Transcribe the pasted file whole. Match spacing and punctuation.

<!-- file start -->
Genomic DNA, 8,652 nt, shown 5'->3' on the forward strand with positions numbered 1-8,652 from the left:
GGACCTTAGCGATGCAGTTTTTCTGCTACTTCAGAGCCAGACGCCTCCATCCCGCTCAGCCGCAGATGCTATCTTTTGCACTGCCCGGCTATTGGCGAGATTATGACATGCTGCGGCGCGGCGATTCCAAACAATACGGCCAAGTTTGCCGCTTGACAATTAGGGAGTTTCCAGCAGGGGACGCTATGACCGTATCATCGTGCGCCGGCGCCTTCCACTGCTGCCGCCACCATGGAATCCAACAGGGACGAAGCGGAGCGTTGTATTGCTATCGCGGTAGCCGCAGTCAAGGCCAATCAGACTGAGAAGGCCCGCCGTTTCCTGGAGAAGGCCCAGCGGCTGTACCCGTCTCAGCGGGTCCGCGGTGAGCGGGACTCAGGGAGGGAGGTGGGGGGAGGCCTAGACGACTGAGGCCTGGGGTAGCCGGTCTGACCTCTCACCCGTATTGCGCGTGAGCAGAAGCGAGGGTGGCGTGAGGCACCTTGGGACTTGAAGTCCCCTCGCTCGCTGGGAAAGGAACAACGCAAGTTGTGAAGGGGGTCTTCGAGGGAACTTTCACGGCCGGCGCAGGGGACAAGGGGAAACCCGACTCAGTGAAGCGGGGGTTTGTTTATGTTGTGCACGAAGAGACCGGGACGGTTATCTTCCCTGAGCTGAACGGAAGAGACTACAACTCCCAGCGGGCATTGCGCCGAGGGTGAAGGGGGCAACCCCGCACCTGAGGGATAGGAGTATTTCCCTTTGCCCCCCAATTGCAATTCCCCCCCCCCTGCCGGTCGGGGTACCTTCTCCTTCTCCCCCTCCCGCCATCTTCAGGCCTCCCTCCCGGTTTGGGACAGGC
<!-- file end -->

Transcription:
Genomic DNA, 8,652 nt, shown 5'->3' on the forward strand with positions numbered 1-8,652 from the left:
GGACCTTAGCGATGCAGTTTTTCTGCTACTTCAGAGCCAGACGCCTCCATCCCGCTCAGCCGCAGATGCTATCTTTTGCACTGCCCGGCTATTGGCGAGATTATGACATGCTGCGGCGCGGCGATTCCAAACAATACGGCCAAGTTTGCCGCTTGACAATTAGGGAGTTTCCAGCAGGGGACGCTATGACCGTATCATCGTGCGCCGGCGCCTTCCACTGCTGCCGCCACCATGGAATCCAACAGGGACGAAGCGGAGCGTTGTATTGCTATCGCGGTAGCCGCAGTCAAGGCCAATCAGACTGAGAAGGCCCGCCGTTTCCTGGAGAAGGCCCAGCGGCTGTACCCGTCTCAGCGGGTCCGCGGTGAGCGGGACTCAGGGAGGGAGGTGGGGGGAGGCCTAGACGACTGAGGCCTGGGGTAGCCGGTCTGACCTCTCACCCGTATTGCGCGTGAGCAGAAGCGAGGGTGGCGTGAGGCACCTTGGGACTTGAAGTCCCCTCGCTCGCTGGGAAAGGAACAACGCAAGTTGTGAAGGGGGTCTTCGAGGGAACTTTCACGGCCGGCGCAGGGGACAAGGGGAAACCCGACTCAGTGAAGCGGGGGTTTGTTTATGTTGTGCACGAAGAGACCGGGACGGTTATCTTCCCTGAGCTGAACGGAAGAGACTACAACTCCCAGCGGGCATTGCGCCGAGGGTGAAGGGGGCAACCCCGCACCTGAGGGATAGGAGTATTTCCCTTTGCCCCCCAATTGCAATTCCCCCCCCCCTGCCGGTCGGGGTACCTTCTCCTTCTCCCCCTCCCGCCATCTTCAGGCCTCCCTCCCGGTTTGGGACAGGC